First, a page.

Ever since the establishment of the Consumer Financial Protection Bureau (CFPB) in 2011, it has become what some argue is the most powerful federal agency in history. The Dodd-Frank Act not only established the CFPB, but transferred to it rulemaking authority previously held by seven different federal agencies, resulting in a significant concentration of power and giving the agency authority over nearly every type of financial product and service in the financial marketplace. Yesterday, that power was curtailed – to some extent – by the federal Court of Appeals for the D.C. Circuit.

In its opinion, the Court of Appeals noted that the Director of the CFPB, Richard Cordray, possesses more unilateral authority than any single commissioner or board member in any other independent agency in the U.S. government. The director alone decides what rules to issue, how to enforce those rules, when to enforce, against whom to enforce, and what sanctions and penalties to impose. Additionally, Dodd-Frank provided that the director can be removed only "for cause." As a result, the director has an enormous amount of influence over American business, American consumers, and the overall U.S. economy, yet is accountable to no one – neither Congress nor the president.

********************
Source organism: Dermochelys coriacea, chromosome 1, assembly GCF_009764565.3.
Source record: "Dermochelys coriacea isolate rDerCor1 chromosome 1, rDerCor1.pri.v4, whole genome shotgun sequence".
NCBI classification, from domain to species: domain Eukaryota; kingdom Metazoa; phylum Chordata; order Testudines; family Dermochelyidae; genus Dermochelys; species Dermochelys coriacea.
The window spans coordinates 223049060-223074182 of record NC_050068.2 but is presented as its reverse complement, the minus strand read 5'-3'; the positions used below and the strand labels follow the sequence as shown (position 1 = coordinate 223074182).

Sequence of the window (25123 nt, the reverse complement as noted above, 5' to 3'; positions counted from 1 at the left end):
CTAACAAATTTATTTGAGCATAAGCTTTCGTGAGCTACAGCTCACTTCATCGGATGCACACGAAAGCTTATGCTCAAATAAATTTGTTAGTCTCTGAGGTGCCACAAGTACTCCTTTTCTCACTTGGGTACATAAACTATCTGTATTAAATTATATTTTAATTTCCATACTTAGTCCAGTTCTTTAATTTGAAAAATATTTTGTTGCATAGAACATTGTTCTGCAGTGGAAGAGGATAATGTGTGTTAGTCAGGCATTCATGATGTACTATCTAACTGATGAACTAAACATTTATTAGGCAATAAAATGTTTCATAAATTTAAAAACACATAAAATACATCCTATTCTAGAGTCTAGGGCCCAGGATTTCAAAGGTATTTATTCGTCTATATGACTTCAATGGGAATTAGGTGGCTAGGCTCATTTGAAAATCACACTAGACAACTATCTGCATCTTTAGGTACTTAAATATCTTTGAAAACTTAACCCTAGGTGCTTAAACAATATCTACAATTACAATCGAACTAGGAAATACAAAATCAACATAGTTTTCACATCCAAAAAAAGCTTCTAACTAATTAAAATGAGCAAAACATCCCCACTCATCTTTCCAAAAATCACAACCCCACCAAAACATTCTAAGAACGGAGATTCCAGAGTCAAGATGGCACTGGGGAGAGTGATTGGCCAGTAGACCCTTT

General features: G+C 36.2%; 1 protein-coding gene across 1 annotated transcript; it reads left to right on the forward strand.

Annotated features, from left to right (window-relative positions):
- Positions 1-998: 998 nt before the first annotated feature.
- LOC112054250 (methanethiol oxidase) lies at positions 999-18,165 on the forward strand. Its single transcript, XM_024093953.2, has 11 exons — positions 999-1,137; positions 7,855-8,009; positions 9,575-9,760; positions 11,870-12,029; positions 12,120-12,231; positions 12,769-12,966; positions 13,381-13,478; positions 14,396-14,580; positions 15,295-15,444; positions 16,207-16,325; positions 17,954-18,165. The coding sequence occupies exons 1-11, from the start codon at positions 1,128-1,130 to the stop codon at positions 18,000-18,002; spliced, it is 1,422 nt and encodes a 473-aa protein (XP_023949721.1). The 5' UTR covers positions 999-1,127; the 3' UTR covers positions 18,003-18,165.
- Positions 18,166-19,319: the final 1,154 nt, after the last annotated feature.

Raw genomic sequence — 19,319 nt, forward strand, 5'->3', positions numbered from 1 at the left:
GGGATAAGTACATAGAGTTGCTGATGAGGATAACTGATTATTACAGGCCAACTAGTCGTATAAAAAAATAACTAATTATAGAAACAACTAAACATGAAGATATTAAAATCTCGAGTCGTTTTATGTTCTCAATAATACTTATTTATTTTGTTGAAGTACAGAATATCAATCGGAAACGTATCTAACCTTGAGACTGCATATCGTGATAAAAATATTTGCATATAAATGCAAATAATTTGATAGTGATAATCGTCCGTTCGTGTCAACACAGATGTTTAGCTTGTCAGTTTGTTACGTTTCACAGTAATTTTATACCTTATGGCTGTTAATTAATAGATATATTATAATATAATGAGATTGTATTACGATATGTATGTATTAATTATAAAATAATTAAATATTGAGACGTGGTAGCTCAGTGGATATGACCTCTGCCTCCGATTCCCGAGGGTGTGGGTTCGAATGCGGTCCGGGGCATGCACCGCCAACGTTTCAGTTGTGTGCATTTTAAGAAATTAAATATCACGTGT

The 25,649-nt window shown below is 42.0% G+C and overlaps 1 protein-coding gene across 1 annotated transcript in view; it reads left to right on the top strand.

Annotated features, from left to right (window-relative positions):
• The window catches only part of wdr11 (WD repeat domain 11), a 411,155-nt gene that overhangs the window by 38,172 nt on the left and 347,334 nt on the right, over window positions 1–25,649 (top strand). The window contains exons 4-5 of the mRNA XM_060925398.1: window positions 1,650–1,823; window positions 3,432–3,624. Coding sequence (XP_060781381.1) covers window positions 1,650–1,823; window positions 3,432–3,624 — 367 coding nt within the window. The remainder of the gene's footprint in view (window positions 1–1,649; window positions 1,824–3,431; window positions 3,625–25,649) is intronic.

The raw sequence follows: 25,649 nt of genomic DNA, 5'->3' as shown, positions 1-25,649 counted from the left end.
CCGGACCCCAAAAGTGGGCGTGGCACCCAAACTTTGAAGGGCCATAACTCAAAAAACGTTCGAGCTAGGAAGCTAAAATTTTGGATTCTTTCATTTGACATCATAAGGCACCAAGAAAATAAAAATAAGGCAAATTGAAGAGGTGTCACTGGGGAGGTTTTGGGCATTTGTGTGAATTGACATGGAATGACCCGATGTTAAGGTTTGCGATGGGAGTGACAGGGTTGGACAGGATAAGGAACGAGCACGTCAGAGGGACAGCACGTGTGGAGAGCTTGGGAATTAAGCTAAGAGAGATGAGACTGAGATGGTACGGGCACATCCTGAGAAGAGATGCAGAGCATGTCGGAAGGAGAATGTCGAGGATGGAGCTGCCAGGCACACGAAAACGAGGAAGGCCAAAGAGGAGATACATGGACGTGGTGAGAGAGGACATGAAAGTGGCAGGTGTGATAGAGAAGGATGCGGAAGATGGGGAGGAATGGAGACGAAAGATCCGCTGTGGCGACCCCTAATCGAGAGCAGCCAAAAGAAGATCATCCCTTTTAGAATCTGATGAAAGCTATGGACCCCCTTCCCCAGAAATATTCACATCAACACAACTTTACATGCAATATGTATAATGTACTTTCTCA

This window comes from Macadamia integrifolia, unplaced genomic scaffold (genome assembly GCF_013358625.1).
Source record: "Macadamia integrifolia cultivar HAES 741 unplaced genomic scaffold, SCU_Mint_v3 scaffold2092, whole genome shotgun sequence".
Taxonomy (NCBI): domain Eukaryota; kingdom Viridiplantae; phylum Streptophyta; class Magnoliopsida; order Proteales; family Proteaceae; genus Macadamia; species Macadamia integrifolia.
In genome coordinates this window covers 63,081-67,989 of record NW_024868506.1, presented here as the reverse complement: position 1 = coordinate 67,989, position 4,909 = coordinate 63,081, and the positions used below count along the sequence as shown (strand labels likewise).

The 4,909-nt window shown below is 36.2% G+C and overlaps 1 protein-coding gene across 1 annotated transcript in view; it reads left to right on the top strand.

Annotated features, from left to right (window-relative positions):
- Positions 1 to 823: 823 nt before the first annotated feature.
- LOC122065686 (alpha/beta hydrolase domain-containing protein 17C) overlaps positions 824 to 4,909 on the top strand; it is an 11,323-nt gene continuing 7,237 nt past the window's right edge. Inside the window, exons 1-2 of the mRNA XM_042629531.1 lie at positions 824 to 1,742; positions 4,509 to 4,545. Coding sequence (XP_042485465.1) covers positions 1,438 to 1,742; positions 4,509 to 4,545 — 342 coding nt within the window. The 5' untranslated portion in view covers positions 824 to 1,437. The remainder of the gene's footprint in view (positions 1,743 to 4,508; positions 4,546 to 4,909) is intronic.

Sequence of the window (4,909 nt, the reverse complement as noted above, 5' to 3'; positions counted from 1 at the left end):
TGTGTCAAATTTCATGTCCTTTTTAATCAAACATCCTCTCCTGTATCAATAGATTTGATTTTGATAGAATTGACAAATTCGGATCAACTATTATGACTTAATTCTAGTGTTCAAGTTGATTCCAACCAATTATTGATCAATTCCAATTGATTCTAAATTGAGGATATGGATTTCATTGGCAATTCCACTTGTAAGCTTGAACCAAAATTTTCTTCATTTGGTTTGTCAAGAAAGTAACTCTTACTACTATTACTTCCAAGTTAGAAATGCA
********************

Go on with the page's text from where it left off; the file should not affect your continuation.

The challenge the court considered was brought by PHH Corporation, a mortgage lender that argued the single-director model was unconstitutional and sought a shut-down of the entire agency. The court opted, however, for a more narrow approach, striking the phrase "for cause" from the Dodd-Frank provision concerning the grounds for removal of the agency's director. Thus, the director can now be removed by the president at will; a solution, the court reasoned, that will provide the critical check on the agency which was previously lacking.

The court also made another important finding in its decision, related to whether CFPB administrative actions are limited by statutes of limitations. The agency has repeatedly argued in the past that its administrative enforcement actions are not subject to statutes of limitations, meaning that it could theoretically bring an administrative action based on conduct occurring at any time in the past. However, the court rejected this argument and held that CFPB enforcement actions, whether brought as administrative actions or in court, are subject to the applicable statutes of limitations found within the underlying consumer protection laws the agency enforces.

It is unclear whether this decision will prompt other, more material changes in the agency's structural organization and regulatory approach. Although the director may now be removed at will, he still holds all the same rulemaking and enforcement power as before. For example, the CFPB administrative appeals process is still heavily weighted in the agency's favor, as each action brought by the director initially must then be appealed to him before becoming eligible for judicial review.

Though the agency will not be going away in the near future, this change does provide some ability to manage the director's extraordinary power, at least in the short term. An appeal to either the full D.C. Court of Appeals or to the U.S. Supreme Court is expected, which could (if the case is reversed) return the CFPB back to its status quo, with virtually unlimited power and influence.